While discussing how hot it was on Wednesday afternoon, several homeless people hanging out in downtown’s Frank Wright Plaza repeated the local cliche: “But it’s a dry heat.”
“In Michigan, we’d be soaking wet,” said Tony Pfeifer, who was sitting with a female friend in relative comfort on a shaded bench.
Even triple-digit heat — Wednesday’s high was 102 degrees — isn’t too difficult to handle if you drink lots of water and stay in the shade, Pfeifer said,
Pfeifer, 56, and others at the park don’t plan on using a summer day shelter for homeless men that will open at Catholic Charities of Southern Nevada on July 1, or when “extreme heat” hits, whichever comes first.
“It’s a long walk,” Pfeifer said.
“Just drink lots of beer and you’ll be OK,” said Pfeifer’s friend, who would not give her name.
In Southern Nevada, homeless people sometimes lose their lives to the heat.
At least eight people died last summer of environmental heat stress or a combination of factors that included heat stress or hyperthermia, according to the Clark County coroner’s office.
In 2005, heat was a contributing factor in the deaths of 12 homeless people.
Catholic Charities’ day shelter is an attempt to counter that. The agency is using a $150,000 grant from the Southern Nevada Regional Planning Coalition to open the air-conditioned shelter from 9 a.m. to 5 p.m. each day through Sept. 30.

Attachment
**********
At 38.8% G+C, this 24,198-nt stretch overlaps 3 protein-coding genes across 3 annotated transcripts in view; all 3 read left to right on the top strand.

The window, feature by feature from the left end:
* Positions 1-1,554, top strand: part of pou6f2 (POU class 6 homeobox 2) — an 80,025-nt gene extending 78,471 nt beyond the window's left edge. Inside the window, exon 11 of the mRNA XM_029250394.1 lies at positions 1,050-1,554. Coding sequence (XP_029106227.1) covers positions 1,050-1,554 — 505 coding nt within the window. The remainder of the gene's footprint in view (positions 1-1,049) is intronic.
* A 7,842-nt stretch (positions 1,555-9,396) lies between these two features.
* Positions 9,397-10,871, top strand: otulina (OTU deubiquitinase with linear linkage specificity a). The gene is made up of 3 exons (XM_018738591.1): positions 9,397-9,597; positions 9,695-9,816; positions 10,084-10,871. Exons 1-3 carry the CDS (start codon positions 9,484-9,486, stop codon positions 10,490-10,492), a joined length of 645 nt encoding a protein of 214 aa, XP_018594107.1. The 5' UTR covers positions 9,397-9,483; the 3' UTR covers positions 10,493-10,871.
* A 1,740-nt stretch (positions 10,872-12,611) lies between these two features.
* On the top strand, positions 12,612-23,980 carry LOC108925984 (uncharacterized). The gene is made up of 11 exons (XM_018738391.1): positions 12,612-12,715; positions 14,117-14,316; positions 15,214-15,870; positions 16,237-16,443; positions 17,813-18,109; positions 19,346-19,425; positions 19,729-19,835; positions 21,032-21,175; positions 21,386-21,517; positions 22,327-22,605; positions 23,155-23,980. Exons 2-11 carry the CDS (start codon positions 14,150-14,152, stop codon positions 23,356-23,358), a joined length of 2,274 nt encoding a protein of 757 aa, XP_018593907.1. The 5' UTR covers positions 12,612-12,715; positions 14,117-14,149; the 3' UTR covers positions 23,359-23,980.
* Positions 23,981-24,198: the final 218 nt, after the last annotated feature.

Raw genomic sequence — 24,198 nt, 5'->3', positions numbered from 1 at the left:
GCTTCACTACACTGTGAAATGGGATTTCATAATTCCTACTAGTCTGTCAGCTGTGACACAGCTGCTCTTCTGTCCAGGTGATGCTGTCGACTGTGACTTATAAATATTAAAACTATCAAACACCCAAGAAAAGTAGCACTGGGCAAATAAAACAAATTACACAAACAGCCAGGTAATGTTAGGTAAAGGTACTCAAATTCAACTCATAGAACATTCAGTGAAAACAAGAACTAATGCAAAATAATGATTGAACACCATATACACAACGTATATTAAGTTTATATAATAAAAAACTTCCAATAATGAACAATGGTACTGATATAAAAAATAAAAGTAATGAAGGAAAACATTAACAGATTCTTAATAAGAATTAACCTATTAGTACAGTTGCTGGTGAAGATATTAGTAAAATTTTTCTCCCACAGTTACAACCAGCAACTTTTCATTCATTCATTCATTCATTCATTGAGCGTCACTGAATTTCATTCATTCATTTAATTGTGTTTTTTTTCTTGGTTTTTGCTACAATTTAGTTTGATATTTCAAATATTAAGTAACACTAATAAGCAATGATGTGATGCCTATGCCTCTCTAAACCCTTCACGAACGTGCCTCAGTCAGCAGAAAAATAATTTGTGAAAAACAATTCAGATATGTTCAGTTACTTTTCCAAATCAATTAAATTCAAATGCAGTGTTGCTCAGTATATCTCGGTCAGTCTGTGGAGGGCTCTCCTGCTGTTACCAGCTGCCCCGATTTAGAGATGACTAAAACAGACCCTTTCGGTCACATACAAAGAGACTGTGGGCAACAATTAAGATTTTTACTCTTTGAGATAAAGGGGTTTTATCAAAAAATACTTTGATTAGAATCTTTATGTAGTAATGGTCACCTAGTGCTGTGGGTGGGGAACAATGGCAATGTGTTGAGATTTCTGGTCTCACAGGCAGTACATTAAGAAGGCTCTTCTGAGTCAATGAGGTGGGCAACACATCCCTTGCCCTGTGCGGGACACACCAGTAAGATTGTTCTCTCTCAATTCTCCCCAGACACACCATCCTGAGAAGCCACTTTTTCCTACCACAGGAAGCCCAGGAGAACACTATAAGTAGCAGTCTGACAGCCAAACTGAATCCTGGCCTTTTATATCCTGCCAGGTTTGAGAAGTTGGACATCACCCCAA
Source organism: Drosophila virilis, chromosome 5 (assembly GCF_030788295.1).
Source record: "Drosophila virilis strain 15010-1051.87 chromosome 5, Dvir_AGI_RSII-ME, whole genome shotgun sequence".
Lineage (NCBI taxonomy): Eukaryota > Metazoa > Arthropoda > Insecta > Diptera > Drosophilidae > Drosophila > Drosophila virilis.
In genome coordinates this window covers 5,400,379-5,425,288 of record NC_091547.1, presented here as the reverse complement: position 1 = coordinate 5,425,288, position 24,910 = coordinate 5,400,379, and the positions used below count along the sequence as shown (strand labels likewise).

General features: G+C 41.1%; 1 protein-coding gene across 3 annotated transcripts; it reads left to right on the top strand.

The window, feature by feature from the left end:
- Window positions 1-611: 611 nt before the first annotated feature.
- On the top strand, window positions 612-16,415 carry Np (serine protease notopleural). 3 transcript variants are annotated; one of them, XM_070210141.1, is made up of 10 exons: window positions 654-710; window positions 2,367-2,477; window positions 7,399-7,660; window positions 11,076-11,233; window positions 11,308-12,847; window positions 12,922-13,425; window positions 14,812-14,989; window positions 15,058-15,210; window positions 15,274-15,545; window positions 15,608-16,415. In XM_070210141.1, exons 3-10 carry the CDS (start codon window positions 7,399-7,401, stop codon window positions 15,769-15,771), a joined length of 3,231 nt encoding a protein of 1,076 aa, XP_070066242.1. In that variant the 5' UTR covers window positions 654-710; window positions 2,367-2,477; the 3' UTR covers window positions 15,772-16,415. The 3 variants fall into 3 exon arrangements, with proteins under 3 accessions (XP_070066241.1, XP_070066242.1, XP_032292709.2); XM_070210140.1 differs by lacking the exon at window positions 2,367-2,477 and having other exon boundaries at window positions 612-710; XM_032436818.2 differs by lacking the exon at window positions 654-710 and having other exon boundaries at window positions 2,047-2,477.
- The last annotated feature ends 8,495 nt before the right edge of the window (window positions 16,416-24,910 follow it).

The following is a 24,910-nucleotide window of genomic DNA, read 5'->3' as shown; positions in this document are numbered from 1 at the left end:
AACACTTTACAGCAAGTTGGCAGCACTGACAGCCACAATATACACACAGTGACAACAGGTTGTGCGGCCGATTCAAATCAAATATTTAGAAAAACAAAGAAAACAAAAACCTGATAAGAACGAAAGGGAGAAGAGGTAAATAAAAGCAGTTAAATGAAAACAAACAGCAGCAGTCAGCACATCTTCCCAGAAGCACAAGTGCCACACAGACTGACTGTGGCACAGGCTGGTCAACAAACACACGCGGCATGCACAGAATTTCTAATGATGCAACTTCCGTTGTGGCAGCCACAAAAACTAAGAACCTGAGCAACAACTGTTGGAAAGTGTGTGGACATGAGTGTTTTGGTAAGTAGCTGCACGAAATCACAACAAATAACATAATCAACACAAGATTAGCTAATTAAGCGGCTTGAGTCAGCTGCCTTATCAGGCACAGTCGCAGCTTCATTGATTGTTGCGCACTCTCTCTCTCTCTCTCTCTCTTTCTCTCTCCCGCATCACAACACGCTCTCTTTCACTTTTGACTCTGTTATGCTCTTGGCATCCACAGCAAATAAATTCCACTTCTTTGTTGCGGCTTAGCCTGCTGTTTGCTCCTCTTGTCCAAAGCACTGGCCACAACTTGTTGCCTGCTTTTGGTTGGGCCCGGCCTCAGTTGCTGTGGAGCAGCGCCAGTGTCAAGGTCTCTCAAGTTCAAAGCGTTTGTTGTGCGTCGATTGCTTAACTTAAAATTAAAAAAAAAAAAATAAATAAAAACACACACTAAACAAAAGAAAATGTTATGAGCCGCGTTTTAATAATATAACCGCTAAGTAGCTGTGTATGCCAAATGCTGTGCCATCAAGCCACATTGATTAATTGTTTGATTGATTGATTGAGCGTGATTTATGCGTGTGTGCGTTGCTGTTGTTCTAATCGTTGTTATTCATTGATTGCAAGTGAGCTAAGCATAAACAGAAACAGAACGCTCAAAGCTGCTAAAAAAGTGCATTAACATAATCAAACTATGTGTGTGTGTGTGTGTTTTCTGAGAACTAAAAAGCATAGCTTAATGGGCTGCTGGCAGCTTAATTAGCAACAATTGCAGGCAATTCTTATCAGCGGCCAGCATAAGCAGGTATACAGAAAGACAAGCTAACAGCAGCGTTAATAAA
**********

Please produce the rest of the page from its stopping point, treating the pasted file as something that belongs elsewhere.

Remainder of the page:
The shelter is at the Catholic Charities campus on Las Vegas Boulevard and Foremaster Lane.
“We’re watching the weather,” said Phillip Hollon, Catholic Charities’ director of residential services. “We’re not contracted to open until July 1, but we’re ready to go at any time.”
Hollon said the shelter would consider opening early if the temperature rises above 105 degrees.
Weather forecasters have predicted that could happen today.
The shelter has chairs, a television, restrooms and showers. It can accommodate 100 men at a time. Case managers will be working in the shelter.
“They’ll be available to meet with the gentlemen to talk about homelessness and finding ways to get them into some kind of program to end homelessness,” Hollon said.
Last year, 300 to 500 men visited the shelter each day. Individuals stayed for an hour or two at a time, Hollon said.
Women must seek shelter elsewhere, such as the Salvation Army or Shade Tree.
Some advocates for the homeless say the summer day shelter isn’t enough.
“I’m a firm believer that we should have year-round day shelters strategically placed around the valley,” said Linda Lera Randle-El, director of the Straight from the Streets homeless outreach program. “To say, ‘it’s just not sweltering enough’ (to open the shelter) isn’t very compassionate.”
Civil rights leaders also have criticized Catholic Charities’ shelter for its policy of issuing breath sobriety tests and refusing to admit those who show signs of alcohol use.
The agency defended the practice, which is still in place, citing safety concerns.
Catholic Charities also operates a winter shelter that houses about 400 men each night during the coldest months.
About 11,370 homeless people live in Southern Nevada, according to a January homeless census conducted by the Committee on Homelessness.
Many of the valley’s homeless tend to shun shelters, even in extreme weather.
“I’ll just stay in the shade or sit in a casino sports book all day,” Pfeifer said.
Besides, he said, the hot, dry weather is one reason so many people move to Las Vegas.
“That and divorce,” Pfeifer added.